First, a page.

After months of intense negotiations, a bipartisan U.S. House group has reached an "agreement in principle" on immigration reform, according to Rep. Mario Diaz-Balart of Florida, one of the GOP members of the group.
A Democratic aide familiar with the discussions confirmed that all the members signed on and told CNN both Democrats and Republicans "will now run the whole package past their respective leadership and colleagues" and aim to formally introduce legislation at the beginning of June.
Diaz-Balart declined to get into the details of the deal, but said, "there's going to be a lot of differences in a lot of areas," from a bipartisan measure working its way through the Senate.
"Filing a real bipartisan bill -- a serious, enforceable commonsense bill is, I think, a huge step. But it's the first step of the process ... a very important step," Diaz-Balart told reporters outside the House floor Thursday.
The four Republican members of the House group include Diaz-Balart, Rep. Raul Labrador of Idaho, and Rep. John Carter and Rep. Sam Johnson, both of Texas.
The four Democrats are Reps. Xavier Becerra and Zoe Lofgren, both of California, Rep. Luis Gutierrez of Illinois, and Rep. John Yarmuth of Kentucky.
Carter told reporters earlier on Thursday that the last sticking point involved whether the 11 million undocumented immigrants in the United States would get access to government health care benefits. It's unclear how the group resolved that issue.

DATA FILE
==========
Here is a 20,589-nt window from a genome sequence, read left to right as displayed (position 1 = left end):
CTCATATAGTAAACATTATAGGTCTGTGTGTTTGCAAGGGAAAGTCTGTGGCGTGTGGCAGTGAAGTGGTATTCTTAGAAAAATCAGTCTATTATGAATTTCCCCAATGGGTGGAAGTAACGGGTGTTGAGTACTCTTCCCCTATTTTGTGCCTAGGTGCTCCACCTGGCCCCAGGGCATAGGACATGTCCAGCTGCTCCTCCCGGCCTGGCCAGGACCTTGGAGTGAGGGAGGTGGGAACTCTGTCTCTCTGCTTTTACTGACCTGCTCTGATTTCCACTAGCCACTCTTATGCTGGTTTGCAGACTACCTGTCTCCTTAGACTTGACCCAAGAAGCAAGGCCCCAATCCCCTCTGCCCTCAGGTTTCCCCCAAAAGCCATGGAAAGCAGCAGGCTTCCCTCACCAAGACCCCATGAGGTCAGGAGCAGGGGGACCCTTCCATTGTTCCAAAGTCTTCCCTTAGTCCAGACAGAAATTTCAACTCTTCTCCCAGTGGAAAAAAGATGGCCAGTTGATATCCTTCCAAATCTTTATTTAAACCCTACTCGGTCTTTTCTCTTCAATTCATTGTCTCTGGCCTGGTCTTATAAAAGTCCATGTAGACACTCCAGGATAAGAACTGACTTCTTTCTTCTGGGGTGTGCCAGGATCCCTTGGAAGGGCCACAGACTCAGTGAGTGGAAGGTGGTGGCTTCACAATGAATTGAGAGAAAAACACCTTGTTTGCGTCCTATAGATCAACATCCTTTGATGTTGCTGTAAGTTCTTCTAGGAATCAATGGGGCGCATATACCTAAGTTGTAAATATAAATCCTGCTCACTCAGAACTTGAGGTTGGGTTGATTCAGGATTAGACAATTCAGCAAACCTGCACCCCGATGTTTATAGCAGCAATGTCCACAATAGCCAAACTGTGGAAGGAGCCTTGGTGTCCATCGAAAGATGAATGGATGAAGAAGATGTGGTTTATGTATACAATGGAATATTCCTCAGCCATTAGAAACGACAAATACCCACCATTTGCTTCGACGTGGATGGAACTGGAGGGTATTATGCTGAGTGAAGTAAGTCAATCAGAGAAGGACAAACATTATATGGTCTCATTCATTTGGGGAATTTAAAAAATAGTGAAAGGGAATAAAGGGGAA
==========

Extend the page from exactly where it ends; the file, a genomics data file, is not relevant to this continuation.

Carter also said that because Republican and Democratic negotiators were unable to come to an agreement on a program overseeing guest workers, the group decided to leave that issue out of the bill. But both planned to offer their proposals separately, likely as amendments to the main legislation.
Both sides differed on how many worker visas should be allowed for construction companies and other industries relying on low skilled labor workers.
House Speaker John Boehner pledged that any immigration bill would move through the appropriate committees in the House before any vote by the full chamber.
A key test for the bipartisan deal will come when the House Judiciary Committee takes it up, because that panel includes a significant number of conservatives, who have pledged to block any measure that allows a path to citizenship for undocumented workers.
Boehner signaled he wanted the House to have its own version to negotiate a final immigration bill with the Democratic-led Senate.
"I continue to believe that the House needs to deal with this and the House needs to work its will," Boehner said on Thursday.
The Senate plan is now being considered by the Judiciary Committee.